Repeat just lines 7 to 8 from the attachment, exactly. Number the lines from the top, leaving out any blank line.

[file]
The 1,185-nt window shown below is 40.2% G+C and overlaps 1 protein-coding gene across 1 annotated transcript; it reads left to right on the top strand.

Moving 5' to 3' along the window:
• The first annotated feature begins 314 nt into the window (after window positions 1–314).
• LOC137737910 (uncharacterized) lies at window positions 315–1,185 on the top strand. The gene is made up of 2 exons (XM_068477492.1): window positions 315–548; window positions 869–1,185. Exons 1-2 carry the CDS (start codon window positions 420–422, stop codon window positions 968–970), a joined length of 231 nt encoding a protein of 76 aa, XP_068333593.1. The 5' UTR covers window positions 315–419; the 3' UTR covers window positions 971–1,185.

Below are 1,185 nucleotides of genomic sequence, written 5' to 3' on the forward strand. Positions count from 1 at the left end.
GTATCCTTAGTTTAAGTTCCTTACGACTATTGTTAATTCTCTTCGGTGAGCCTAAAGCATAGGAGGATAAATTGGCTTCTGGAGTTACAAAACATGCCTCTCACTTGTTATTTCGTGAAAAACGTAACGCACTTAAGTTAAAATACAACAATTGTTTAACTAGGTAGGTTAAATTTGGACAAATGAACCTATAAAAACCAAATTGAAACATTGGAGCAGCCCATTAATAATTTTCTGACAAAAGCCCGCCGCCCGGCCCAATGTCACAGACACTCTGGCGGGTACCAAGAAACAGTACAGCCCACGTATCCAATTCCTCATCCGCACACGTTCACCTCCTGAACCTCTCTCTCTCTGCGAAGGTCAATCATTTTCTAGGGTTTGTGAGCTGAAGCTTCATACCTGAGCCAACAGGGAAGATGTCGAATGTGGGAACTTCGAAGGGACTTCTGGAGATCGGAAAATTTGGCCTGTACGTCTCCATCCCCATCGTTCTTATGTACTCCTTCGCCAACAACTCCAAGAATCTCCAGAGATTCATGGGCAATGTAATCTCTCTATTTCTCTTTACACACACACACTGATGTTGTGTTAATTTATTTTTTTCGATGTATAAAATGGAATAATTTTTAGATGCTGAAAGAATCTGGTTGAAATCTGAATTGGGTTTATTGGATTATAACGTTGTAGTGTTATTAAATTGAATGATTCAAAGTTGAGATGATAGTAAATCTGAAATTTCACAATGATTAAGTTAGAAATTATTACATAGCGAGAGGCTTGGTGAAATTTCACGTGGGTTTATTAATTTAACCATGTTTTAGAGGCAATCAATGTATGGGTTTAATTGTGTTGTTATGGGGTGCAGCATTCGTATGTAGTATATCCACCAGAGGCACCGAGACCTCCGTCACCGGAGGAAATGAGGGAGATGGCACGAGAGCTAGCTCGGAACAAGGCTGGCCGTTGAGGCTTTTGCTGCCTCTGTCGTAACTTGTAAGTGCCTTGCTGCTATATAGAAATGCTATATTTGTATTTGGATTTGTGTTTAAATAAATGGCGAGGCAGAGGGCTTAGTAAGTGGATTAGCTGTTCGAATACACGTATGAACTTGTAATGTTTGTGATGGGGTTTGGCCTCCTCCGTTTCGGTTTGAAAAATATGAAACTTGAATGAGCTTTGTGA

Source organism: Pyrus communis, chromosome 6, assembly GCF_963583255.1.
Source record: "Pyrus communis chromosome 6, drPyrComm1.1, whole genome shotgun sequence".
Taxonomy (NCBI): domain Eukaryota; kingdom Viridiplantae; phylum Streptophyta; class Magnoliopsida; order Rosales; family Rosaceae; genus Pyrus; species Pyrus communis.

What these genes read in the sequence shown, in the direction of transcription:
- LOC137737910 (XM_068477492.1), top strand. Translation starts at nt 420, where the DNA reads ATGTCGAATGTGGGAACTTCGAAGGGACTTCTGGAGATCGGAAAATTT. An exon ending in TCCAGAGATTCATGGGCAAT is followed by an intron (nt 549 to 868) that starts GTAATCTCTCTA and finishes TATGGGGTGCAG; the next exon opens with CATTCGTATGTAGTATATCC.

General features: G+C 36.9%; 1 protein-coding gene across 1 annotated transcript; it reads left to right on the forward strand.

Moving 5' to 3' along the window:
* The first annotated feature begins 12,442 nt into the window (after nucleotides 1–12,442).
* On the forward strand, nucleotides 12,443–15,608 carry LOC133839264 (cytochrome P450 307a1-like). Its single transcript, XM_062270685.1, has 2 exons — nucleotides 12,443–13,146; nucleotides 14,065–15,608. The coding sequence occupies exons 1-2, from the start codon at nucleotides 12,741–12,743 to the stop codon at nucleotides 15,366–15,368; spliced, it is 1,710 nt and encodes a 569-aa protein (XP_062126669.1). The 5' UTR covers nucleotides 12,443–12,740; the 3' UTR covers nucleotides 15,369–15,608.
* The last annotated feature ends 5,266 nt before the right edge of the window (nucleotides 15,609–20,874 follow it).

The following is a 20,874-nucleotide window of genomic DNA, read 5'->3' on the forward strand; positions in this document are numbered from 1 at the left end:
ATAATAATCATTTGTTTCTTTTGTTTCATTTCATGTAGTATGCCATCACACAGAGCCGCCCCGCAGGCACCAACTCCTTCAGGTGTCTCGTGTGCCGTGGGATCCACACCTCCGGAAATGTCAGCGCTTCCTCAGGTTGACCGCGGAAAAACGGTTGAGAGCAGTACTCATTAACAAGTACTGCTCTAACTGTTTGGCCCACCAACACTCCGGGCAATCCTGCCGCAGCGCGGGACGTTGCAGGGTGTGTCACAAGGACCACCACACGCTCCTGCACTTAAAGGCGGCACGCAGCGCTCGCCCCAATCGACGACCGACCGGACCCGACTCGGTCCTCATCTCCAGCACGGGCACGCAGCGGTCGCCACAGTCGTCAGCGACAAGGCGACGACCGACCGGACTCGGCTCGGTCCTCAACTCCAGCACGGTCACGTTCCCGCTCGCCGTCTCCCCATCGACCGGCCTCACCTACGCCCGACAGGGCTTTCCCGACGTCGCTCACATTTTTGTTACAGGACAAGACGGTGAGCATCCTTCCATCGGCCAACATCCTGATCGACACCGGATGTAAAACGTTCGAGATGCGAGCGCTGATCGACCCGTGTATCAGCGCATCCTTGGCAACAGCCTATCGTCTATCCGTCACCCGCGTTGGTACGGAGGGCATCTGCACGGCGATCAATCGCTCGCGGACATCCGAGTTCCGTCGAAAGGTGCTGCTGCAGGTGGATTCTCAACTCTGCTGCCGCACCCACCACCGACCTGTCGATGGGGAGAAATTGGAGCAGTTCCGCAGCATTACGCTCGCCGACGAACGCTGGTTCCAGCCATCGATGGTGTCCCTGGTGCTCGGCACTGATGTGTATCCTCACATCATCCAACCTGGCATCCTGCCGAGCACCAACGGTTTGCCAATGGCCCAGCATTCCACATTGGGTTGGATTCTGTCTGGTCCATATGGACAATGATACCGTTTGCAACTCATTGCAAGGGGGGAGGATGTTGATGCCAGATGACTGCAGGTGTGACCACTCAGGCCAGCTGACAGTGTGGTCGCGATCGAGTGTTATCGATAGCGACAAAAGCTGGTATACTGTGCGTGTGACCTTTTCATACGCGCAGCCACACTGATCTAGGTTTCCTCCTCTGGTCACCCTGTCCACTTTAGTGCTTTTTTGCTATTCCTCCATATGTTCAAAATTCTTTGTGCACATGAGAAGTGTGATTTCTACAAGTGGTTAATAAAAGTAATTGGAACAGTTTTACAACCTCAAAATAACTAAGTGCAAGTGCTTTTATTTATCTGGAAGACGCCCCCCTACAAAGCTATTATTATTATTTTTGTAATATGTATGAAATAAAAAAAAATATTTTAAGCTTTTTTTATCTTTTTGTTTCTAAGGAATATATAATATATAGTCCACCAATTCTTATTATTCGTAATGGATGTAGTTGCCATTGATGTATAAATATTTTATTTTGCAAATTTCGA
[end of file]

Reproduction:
Source organism: Pyrus communis, chromosome 6, assembly GCF_963583255.1.
Source record: "Pyrus communis chromosome 6, drPyrComm1.1, whole genome shotgun sequence".